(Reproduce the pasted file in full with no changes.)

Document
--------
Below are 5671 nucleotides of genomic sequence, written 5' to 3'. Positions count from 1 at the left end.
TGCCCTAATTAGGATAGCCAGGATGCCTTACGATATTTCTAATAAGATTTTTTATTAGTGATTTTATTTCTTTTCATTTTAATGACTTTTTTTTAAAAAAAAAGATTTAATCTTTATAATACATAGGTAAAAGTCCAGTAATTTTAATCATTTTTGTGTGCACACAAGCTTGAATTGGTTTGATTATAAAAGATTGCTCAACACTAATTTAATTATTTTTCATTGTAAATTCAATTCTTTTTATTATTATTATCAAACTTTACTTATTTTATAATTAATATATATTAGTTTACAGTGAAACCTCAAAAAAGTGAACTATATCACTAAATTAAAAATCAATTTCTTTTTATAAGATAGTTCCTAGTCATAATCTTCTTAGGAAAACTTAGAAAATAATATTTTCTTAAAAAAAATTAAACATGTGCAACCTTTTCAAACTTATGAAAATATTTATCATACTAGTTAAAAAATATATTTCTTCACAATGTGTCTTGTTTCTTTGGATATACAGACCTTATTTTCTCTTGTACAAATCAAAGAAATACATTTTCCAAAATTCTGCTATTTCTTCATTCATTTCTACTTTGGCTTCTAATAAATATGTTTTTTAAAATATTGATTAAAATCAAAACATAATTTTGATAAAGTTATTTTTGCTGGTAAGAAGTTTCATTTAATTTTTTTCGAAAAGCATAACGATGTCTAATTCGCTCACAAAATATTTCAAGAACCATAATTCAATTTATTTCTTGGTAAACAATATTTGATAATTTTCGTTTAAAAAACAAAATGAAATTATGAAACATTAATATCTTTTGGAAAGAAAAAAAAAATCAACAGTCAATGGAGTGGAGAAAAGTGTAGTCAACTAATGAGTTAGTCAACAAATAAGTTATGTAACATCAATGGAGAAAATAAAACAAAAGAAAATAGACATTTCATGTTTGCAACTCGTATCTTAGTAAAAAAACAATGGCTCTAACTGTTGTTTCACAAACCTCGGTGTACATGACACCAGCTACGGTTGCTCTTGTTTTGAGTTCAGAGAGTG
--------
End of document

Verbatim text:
Below are 5671 nucleotides of genomic sequence, written 5' to 3'. Positions count from 1 at the left end.
TGCCCTAATTAGGATAGCCAGGATGCCTTACGATATTTCTAATAAGATTTTTTATTAGTGATTTTATTTCTTTTCATTTTAATGACTTTTTTTTAAAAAAAAAGATTTAATCTTTATAATACATAGGTAAAAGTCCAGTAATTTTAATCATTTTTGTGTGCACACAAGCTTGAATTGGTTTGATTATAAAAGATTGCTCAACACTAATTTAATTATTTTTCATTGTAAATTCAATTCTTTTTATTATTATTATCAAACTTTACTTATTTTATAATTAATATATATTAGTTTACAGTGAAACCTCAAAAAAGTGAACTATATCACTAAATTAAAAATCAATTTCTTTTTATAAGATAGTTCCTAGTCATAATCTTCTTAGGAAAACTTAGAAAATAATATTTTCTTAAAAAAAATTAAACATGTGCAACCTTTTCAAACTTATGAAAATATTTATCATACTAGTTAAAAAATATATTTCTTCACAATGTGTCTTGTTTCTTTGGATATACAGACCTTATTTTCTCTTGTACAAATCAAAGAAATACATTTTCCAAAATTCTGCTATTTCTTCATTCATTTCTACTTTGGCTTCTAATAAATATGTTTTTTAAAATATTGATTAAAATCAAAACATAATTTTGATAAAGTTATTTTTGCTGGTAAGAAGTTTCATTTAATTTTTTTCGAAAAGCATAACGATGTCTAATTCGCTCACAAAATATTTCAAGAACCATAATTCAATTTATTTCTTGGTAAACAATATTTGATAATTTTCGTTTAAAAAACAAAATGAAATTATGAAACATTAATATCTTTTGGAAAGAAAAAAAAAATCAACAGTCAATGGAGTGGAGAAAAGTGTAGTCAACTAATGAGTTAGTCAACAAATAAGTTATGTAACATCAATGGAGAAAATAAAACAAAAGAAAATAGACATTTCATGTTTGCAACTCGTATCTTAGTAAAAAAACAATGGCTCTAACTGTTGTTTCACAAACCTCGGTGTACATGACACCAGCTACGGTTGCTCTTGTTTTGAGTTCAGAGAGTG